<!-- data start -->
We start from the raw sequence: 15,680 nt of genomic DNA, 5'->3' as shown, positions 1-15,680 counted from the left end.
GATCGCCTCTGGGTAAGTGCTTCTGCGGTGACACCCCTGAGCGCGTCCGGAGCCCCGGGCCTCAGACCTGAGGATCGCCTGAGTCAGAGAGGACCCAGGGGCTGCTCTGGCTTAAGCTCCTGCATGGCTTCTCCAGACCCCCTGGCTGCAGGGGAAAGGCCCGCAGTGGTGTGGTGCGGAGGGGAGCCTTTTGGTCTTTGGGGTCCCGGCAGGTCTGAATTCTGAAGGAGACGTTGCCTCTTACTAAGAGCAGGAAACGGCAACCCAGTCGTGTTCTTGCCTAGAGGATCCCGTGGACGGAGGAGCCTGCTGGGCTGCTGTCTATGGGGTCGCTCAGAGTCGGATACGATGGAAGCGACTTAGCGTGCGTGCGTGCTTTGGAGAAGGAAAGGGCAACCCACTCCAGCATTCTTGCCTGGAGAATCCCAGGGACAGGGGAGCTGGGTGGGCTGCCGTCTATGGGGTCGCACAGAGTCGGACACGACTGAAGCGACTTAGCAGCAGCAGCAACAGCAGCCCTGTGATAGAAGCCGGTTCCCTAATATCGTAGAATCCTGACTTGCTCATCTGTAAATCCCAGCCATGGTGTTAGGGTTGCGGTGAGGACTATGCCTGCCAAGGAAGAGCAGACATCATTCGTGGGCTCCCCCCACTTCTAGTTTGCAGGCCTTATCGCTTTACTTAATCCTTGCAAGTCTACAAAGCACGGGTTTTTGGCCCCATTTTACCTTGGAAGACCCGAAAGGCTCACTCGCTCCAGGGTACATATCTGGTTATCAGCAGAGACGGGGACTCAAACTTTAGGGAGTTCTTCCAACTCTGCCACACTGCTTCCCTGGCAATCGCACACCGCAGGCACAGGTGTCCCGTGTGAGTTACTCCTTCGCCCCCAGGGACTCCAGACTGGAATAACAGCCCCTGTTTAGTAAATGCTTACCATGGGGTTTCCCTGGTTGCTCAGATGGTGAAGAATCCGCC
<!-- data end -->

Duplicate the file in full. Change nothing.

We start from the raw sequence: 15,680 nt of genomic DNA, 5'->3' as shown, positions 1-15,680 counted from the left end.
GATCGCCTCTGGGTAAGTGCTTCTGCGGTGACACCCCTGAGCGCGTCCGGAGCCCCGGGCCTCAGACCTGAGGATCGCCTGAGTCAGAGAGGACCCAGGGGCTGCTCTGGCTTAAGCTCCTGCATGGCTTCTCCAGACCCCCTGGCTGCAGGGGAAAGGCCCGCAGTGGTGTGGTGCGGAGGGGAGCCTTTTGGTCTTTGGGGTCCCGGCAGGTCTGAATTCTGAAGGAGACGTTGCCTCTTACTAAGAGCAGGAAACGGCAACCCAGTCGTGTTCTTGCCTAGAGGATCCCGTGGACGGAGGAGCCTGCTGGGCTGCTGTCTATGGGGTCGCTCAGAGTCGGATACGATGGAAGCGACTTAGCGTGCGTGCGTGCTTTGGAGAAGGAAAGGGCAACCCACTCCAGCATTCTTGCCTGGAGAATCCCAGGGACAGGGGAGCTGGGTGGGCTGCCGTCTATGGGGTCGCACAGAGTCGGACACGACTGAAGCGACTTAGCAGCAGCAGCAACAGCAGCCCTGTGATAGAAGCCGGTTCCCTAATATCGTAGAATCCTGACTTGCTCATCTGTAAATCCCAGCCATGGTGTTAGGGTTGCGGTGAGGACTATGCCTGCCAAGGAAGAGCAGACATCATTCGTGGGCTCCCCCCACTTCTAGTTTGCAGGCCTTATCGCTTTACTTAATCCTTGCAAGTCTACAAAGCACGGGTTTTTGGCCCCATTTTACCTTGGAAGACCCGAAAGGCTCACTCGCTCCAGGGTACATATCTGGTTATCAGCAGAGACGGGGACTCAAACTTTAGGGAGTTCTTCCAACTCTGCCACACTGCTTCCCTGGCAATCGCACACCGCAGGCACAGGTGTCCCGTGTGAGTTACTCCTTCGCCCCCAGGGACTCCAGACTGGAATAACAGCCCCTGTTTAGTAAATGCTTACCATGGGGTTTCCCTGGTTGCTCAGATGGTGAAGAATCCGCC